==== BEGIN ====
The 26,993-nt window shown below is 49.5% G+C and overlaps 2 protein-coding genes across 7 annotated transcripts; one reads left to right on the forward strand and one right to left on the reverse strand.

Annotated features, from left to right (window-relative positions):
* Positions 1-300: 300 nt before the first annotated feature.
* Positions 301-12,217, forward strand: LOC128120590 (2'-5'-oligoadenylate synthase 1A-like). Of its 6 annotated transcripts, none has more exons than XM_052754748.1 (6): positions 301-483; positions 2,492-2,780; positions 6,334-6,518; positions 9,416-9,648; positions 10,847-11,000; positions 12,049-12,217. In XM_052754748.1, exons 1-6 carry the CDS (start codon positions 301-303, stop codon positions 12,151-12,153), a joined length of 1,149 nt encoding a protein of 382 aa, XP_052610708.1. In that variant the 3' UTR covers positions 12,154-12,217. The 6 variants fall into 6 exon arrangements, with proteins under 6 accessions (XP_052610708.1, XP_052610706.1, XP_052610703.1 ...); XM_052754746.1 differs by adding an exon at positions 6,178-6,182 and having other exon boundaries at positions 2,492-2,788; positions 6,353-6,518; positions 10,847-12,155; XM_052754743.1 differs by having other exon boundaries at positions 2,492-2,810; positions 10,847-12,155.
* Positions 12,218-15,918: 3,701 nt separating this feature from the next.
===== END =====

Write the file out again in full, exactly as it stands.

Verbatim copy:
The 26,993-nt window shown below is 49.5% G+C and overlaps 2 protein-coding genes across 7 annotated transcripts; one reads left to right on the forward strand and one right to left on the reverse strand.

Annotated features, from left to right (window-relative positions):
* Positions 1-300: 300 nt before the first annotated feature.
* Positions 301-12,217, forward strand: LOC128120590 (2'-5'-oligoadenylate synthase 1A-like). Of its 6 annotated transcripts, none has more exons than XM_052754748.1 (6): positions 301-483; positions 2,492-2,780; positions 6,334-6,518; positions 9,416-9,648; positions 10,847-11,000; positions 12,049-12,217. In XM_052754748.1, exons 1-6 carry the CDS (start codon positions 301-303, stop codon positions 12,151-12,153), a joined length of 1,149 nt encoding a protein of 382 aa, XP_052610708.1. In that variant the 3' UTR covers positions 12,154-12,217. The 6 variants fall into 6 exon arrangements, with proteins under 6 accessions (XP_052610708.1, XP_052610706.1, XP_052610703.1 ...); XM_052754746.1 differs by adding an exon at positions 6,178-6,182 and having other exon boundaries at positions 2,492-2,788; positions 6,353-6,518; positions 10,847-12,155; XM_052754743.1 differs by having other exon boundaries at positions 2,492-2,810; positions 10,847-12,155.
* Positions 12,218-15,918: 3,701 nt separating this feature from the next.